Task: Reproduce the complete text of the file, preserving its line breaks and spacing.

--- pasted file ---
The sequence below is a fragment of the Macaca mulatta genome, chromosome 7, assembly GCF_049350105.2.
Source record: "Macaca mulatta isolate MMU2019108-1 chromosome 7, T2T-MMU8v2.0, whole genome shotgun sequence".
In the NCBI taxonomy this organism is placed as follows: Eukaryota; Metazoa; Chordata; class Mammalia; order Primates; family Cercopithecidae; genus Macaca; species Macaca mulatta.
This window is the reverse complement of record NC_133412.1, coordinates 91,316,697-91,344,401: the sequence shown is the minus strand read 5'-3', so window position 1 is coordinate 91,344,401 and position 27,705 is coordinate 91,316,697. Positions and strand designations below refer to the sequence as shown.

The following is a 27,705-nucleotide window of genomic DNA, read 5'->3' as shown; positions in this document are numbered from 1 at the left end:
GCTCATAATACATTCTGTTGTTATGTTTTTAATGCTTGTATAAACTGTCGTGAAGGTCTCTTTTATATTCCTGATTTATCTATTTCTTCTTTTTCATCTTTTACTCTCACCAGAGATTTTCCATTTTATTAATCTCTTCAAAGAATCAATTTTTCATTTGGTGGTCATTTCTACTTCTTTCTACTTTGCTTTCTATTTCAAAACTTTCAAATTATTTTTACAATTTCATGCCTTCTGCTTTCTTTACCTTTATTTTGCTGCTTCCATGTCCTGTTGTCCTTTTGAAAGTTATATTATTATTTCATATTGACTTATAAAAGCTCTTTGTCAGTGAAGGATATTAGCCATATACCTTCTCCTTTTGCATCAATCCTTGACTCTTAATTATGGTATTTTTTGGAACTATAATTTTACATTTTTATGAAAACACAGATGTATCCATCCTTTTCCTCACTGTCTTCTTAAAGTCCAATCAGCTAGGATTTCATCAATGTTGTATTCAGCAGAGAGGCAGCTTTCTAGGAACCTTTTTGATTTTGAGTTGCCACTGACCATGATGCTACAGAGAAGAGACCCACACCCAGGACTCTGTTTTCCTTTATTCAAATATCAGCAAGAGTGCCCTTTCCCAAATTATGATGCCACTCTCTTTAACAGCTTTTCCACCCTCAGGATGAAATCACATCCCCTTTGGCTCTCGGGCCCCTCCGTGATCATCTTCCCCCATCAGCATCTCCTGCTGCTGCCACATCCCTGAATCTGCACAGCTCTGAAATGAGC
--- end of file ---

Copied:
The sequence below is a fragment of the Macaca mulatta genome, chromosome 7, assembly GCF_049350105.2.
Source record: "Macaca mulatta isolate MMU2019108-1 chromosome 7, T2T-MMU8v2.0, whole genome shotgun sequence".
In the NCBI taxonomy this organism is placed as follows: Eukaryota; Metazoa; Chordata; class Mammalia; order Primates; family Cercopithecidae; genus Macaca; species Macaca mulatta.
This window is the reverse complement of record NC_133412.1, coordinates 91,316,697-91,344,401: the sequence shown is the minus strand read 5'-3', so window position 1 is coordinate 91,344,401 and position 27,705 is coordinate 91,316,697. Positions and strand designations below refer to the sequence as shown.

The following is a 27,705-nucleotide window of genomic DNA, read 5'->3' as shown; positions in this document are numbered from 1 at the left end:
GCTCATAATACATTCTGTTGTTATGTTTTTAATGCTTGTATAAACTGTCGTGAAGGTCTCTTTTATATTCCTGATTTATCTATTTCTTCTTTTTCATCTTTTACTCTCACCAGAGATTTTCCATTTTATTAATCTCTTCAAAGAATCAATTTTTCATTTGGTGGTCATTTCTACTTCTTTCTACTTTGCTTTCTATTTCAAAACTTTCAAATTATTTTTACAATTTCATGCCTTCTGCTTTCTTTACCTTTATTTTGCTGCTTCCATGTCCTGTTGTCCTTTTGAAAGTTATATTATTATTTCATATTGACTTATAAAAGCTCTTTGTCAGTGAAGGATATTAGCCATATACCTTCTCCTTTTGCATCAATCCTTGACTCTTAATTATGGTATTTTTTGGAACTATAATTTTACATTTTTATGAAAACACAGATGTATCCATCCTTTTCCTCACTGTCTTCTTAAAGTCCAATCAGCTAGGATTTCATCAATGTTGTATTCAGCAGAGAGGCAGCTTTCTAGGAACCTTTTTGATTTTGAGTTGCCACTGACCATGATGCTACAGAGAAGAGACCCACACCCAGGACTCTGTTTTCCTTTATTCAAATATCAGCAAGAGTGCCCTTTCCCAAATTATGATGCCACTCTCTTTAACAGCTTTTCCACCCTCAGGATGAAATCACATCCCCTTTGGCTCTCGGGCCCCTCCGTGATCATCTTCCCCCATCAGCATCTCCTGCTGCTGCCACATCCCTGAATCTGCACAGCTCTGAAATGAGC